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The Soul also features a voice command system that controls both phone and navigation system, but I had a very difficult time getting it to understand anything I said. Maybe the microphone, positioned low on the center console, or the car's own sound insulation were not optimized for the voice command system, but I found it an exercise in frustration, especially when trying to input a street name.
Kia has another voice command system called UVO with a broader range of features, but the company hasn't integrated it with the navigation system. Currently, UVO comes standard with the car, but opting for the navigation system displaces it.
Resorting to the touch screen for the navigation system, I found that it responded very well, making it easy to enter destinations and get a route started. However, the navigation system offers no Internet-connected search options for local business, instead relying on its static points-of-interest database. The maps are limited to 2D views, but they do show traffic information.
The car's Bluetooth phone system offers the ability to download a paired phone's contact list, making it available onscreen and through voice command. One trick I have learned with prior Kia phone systems and the iPhone is that it wants last name first when using voice command to make a call.
Kia is also good about including modern, useful digital-audio sources. A USB port in the car handles USB drives, and an adapter cable works with iPods and iPhones. Bluetooth streaming also works well, but does not show the current track on the car's display. Browsing a music library from a connected USB drive or iPod was easy with the responsive display, and the Soul also let me cover the screen with album art, when it was available on the storage medium.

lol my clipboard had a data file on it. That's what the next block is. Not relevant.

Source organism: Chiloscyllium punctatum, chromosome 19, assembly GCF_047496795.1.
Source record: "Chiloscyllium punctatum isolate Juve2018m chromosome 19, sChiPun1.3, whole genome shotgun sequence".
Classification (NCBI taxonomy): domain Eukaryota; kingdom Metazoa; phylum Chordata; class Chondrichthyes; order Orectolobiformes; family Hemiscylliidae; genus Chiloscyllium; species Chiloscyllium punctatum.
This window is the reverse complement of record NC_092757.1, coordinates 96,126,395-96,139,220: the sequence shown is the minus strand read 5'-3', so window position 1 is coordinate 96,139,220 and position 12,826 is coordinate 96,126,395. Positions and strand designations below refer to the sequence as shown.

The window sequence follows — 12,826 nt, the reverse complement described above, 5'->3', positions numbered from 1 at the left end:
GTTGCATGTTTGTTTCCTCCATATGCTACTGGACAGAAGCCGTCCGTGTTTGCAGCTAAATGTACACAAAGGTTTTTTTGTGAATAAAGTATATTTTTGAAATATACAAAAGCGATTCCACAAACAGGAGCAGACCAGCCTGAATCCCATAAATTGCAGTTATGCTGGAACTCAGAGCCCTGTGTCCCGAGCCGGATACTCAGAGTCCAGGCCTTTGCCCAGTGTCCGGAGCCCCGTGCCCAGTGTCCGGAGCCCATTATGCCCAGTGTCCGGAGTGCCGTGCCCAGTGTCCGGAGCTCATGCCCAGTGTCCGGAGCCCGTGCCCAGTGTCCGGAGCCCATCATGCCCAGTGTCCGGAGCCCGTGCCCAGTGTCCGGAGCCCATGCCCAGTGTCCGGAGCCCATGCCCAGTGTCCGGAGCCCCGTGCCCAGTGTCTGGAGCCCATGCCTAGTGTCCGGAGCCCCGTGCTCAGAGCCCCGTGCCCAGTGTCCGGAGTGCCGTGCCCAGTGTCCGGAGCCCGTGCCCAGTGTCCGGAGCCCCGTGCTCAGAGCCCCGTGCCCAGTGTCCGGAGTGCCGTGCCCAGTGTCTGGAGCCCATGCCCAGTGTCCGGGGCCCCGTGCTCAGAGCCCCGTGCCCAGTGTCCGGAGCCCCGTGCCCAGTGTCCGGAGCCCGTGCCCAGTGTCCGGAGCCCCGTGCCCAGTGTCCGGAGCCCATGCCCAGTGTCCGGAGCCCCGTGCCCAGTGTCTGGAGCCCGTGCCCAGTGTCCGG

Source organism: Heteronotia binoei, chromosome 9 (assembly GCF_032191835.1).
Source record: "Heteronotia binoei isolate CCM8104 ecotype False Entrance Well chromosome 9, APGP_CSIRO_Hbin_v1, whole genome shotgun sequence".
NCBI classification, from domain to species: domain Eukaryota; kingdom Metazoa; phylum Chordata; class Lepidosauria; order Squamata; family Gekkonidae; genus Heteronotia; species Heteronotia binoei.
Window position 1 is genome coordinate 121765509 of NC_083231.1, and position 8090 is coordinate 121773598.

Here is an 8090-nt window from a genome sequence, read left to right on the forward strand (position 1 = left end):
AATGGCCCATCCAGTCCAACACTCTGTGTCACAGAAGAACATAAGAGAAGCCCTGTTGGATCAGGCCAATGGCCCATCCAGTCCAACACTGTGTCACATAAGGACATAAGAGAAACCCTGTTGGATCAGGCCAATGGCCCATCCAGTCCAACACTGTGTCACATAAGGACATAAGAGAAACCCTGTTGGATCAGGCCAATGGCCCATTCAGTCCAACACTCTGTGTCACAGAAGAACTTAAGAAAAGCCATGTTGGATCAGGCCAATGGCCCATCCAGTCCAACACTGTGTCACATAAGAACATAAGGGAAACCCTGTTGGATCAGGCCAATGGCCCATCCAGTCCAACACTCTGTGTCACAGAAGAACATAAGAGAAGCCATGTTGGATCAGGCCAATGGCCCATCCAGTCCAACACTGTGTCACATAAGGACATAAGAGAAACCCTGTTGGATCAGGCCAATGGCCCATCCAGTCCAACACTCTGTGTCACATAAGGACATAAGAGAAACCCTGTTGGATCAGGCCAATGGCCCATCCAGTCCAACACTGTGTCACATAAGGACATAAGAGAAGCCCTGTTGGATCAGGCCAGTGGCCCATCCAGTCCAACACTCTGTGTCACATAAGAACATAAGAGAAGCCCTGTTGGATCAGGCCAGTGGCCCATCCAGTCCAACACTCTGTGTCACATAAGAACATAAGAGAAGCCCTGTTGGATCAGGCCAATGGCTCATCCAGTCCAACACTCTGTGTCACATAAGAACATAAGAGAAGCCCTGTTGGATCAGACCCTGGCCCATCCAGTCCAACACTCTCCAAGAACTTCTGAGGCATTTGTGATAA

In exclamation mark trim, the Soul also gets an eight-speaker Infinity audio system. That means six door speakers complemented by a center channel and subwoofer. I found this system well-balanced, with neither bass nor treble overwhelming other frequencies, but the sound was a little muddy. Vocals from tracks on The Smiths' "The Queen Is Dead" sounded muted, and bass came through as distant.
However, I took an unreasonable amount of pleasure in the light show given off by the woofers in the front doors. These speakers have light rings, from the factory, and a dial in the car let me set them to pulse to the music. It was very fun to drive around at night looking for tracks that would make the lights pulse as they cycled through their various colors.
As is typical with this generation of Kia models, the 2012 Soul's cabin electronics do not push any boundaries, but do offer core, useful functions. App integration, rapidly being adopted by other automakers, is the real missing ingredient here. Likewise, the engine, transmission, and suspension are solid and modern, the highlight being the engine's dual-valve timing. The direct-injection engine on the base model sounds intriguing, but its numbers do not make it a good alternative to the larger, port-injected engine.
The Soul really stands out for its design. Love it or hate it, the Soul will never be mistaken for another car. That boxy design leads to very practical interior space. The design of the cabin-tech interface is also excellent, uncomplicated, and easy to use.
|Model||2012 Kia Soul|
|Power train||2-liter 4-cylinder engine, 6-speed automatic transmission|
|EPA fuel economy||26 mpg city/34 mpg higway|
|Observed fuel economy||27.4 mpg|
|Navigation||Optional flash-memory-based system with traffic|
|Bluetooth phone support||Standard|
|Digital audio sources||Bluetooth streaming, iPod, USB drive, auxiliary input, satellite radio|
|Audio system||Infinity 8-speaker system|
|Driver aids||Rearview camera|
|Price as tested||$22,950|